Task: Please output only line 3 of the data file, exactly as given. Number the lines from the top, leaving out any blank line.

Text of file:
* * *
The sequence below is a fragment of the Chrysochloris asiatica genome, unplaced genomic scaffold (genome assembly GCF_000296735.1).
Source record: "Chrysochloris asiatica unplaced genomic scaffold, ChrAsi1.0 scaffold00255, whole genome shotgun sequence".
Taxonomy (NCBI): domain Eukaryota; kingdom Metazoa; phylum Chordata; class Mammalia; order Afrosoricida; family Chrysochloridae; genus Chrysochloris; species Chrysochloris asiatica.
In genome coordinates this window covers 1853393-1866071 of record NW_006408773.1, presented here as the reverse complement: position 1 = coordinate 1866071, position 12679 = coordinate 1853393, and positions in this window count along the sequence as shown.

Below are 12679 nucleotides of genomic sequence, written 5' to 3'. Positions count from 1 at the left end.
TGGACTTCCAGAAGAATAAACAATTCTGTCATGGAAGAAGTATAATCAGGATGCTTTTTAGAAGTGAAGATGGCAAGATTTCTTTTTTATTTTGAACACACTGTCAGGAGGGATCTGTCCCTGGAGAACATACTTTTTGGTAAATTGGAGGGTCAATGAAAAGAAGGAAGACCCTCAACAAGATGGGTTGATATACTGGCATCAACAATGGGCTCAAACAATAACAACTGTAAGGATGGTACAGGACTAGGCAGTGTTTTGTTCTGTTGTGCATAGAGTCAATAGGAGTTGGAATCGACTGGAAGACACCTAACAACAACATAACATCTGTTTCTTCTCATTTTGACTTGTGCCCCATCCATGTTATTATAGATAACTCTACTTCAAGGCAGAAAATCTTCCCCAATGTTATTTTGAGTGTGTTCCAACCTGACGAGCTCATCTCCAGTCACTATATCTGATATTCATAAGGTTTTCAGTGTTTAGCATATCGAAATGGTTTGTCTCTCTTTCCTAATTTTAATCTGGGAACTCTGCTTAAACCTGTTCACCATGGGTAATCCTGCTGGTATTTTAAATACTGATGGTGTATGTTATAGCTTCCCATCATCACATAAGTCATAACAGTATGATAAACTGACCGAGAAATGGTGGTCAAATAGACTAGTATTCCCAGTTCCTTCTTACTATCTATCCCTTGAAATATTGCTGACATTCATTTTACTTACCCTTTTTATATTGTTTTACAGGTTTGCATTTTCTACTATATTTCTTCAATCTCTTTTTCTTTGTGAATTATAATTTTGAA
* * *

Taxonomy (NCBI): domain Eukaryota; kingdom Metazoa; phylum Chordata; class Mammalia; order Afrosoricida; family Chrysochloridae; genus Chrysochloris; species Chrysochloris asiatica.